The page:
Cherokee Grape Dumplings
* 2 quarts ripe, seeded grapes
* 3 cups water
* 2 1/2 cups sugar
* 2 tsp. baking powder
* 2 tbsp. melted shortening
* 2 tbsp flour
* salt to taste
Boil grapes in 2 cups water over medium heat, use a heavy pot. When mixture boils, stir in sugar. In a bowl mix 1 cup water, shortening, salt and baking powder with flour. Dumplings may be formed with floured hands and dropped into the boiling juice mixture. Cover the mixture, let the dumplings boil for a few minutes, then set without heat for 5 – 10 minutes.
Grape Dumplings, Updated
* 1 cup flour
* 1 1/2 tsp baking powder
* 2 tsp sugar
* 1/4 tsp salt
* 1 tbsp shortening
* 1/2 cup grape juice
Mix flour, baking powder, sugar, salt and shortening. Add juice and mix into stiff dough. Roll dough very thin on floured board and cut into strips ½” wide (or roll dough in hands and break off pea-sized bits). Drop into boiling grape juice and cook for 10 – 12 minutes.
Some Cherokee cooks continue to make their grape dumplings by gathering and cooking wild grapes, or ‘possum grapes’ instead of grape juice.
The John Howard Payne Papers, a document from 1835 where the elders were interviewed for their knowledge of the old ways, tells us that around 1800, a grape dessert was made from boiling the grapes and mashing them and then adding corn meal to make a thick consistency. This seems to be the origin of what has been enjoyed for the last one hundred years or so as “Grape Dumplings.”
Indian Chestnut Bread (Cherokee/Choctaw)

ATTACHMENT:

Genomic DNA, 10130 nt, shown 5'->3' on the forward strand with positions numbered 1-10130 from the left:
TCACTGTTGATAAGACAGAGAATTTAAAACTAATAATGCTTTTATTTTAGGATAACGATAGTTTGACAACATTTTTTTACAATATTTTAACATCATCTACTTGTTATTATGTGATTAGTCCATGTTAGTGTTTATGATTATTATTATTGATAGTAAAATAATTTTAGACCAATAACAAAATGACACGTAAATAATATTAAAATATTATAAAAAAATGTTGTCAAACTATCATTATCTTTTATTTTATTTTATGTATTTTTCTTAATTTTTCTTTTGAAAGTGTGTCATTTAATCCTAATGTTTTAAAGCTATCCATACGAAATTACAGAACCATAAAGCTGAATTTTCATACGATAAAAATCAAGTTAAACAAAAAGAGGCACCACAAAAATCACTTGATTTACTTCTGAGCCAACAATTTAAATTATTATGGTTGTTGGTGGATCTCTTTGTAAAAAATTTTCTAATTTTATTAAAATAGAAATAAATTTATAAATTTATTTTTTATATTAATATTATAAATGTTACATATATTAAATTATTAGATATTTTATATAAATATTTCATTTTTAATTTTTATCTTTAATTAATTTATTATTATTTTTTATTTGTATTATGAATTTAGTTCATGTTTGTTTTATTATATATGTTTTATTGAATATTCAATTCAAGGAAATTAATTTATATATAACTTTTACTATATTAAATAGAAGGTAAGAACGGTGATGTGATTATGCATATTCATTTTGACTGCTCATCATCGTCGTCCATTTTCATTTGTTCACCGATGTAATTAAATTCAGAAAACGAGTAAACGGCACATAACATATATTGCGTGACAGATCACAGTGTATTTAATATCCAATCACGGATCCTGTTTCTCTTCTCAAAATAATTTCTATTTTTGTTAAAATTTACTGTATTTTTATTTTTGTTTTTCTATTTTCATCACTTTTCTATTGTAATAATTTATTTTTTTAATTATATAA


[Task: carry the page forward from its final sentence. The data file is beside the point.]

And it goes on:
Peel one pound of chestnuts and scale to take off the inside skin. Add enough cornmeal to hold chestnuts together, mixing chestnuts and cornmeal with boiling water. Wrap in green fodder or green corn shucks, tying each bun securely with white twine. Place in a pot of boiling water and cook until done. Salt when eating if desired. Do NOT add salt before or during cooking or the bread will crumble. (sounds more like bread!)
Di-S-Qau-Ni (chestnut bread)
Cut chestnuts into small bits, then blend with whatever beans you prefer. Use whatever seasonings you wish, wild ramps, onions, (optional: a touch of sassafras), sweet grass or whatever. Cook the same as you would any other beans until done.
* 1 gal. hickory nuts
* 1/2 gal. water
* 2 to 3 cups precooked rice or hominy
* sugar, if desired
Begin by pulverizing the entire nut, shell and meat, continue to smash the nut until it can be worked into a paste, for a ball about the size of a baseball. This ball can be stored for long periods of time or kept frozen or very cold.
To use, bring water to hard boil, put the kanuchi in a strainer, pour boiling water over the kanuchi slowly. Stir the kanuchi to break up the ball and make sure the shell part stays in the strainer. Makes about ½ gallon soup. Add cooked rice or hominy. Add sugar if desired.
Kanuchi is considered to be a real delicacy. The nuts are gathered in the fall and allowed to dry for a few weeks before the kanuchi making begins. It is a simple process, but that does not necessarily mean that is easy. The hickory nuts are cracked and the largest pieces of shell removed either by shaking the pieces through a loosely woven basket, or picking them out by hand.
Traditionally, a log was hollowed out on one end into a bowl like shape. The shelled hickory nuts are placed in the hollowed log and pounded with a long heavy stick with the end rounded to have the same contour, more or less, as the cavity in the log. The nuts are pounded until they are of a consistency that can be formed into a ball that will hold its shape. Kanuchi balls are usually about three inches in diameter and must be stored in a cold place. Today kanuchi is usually preserved by freezing.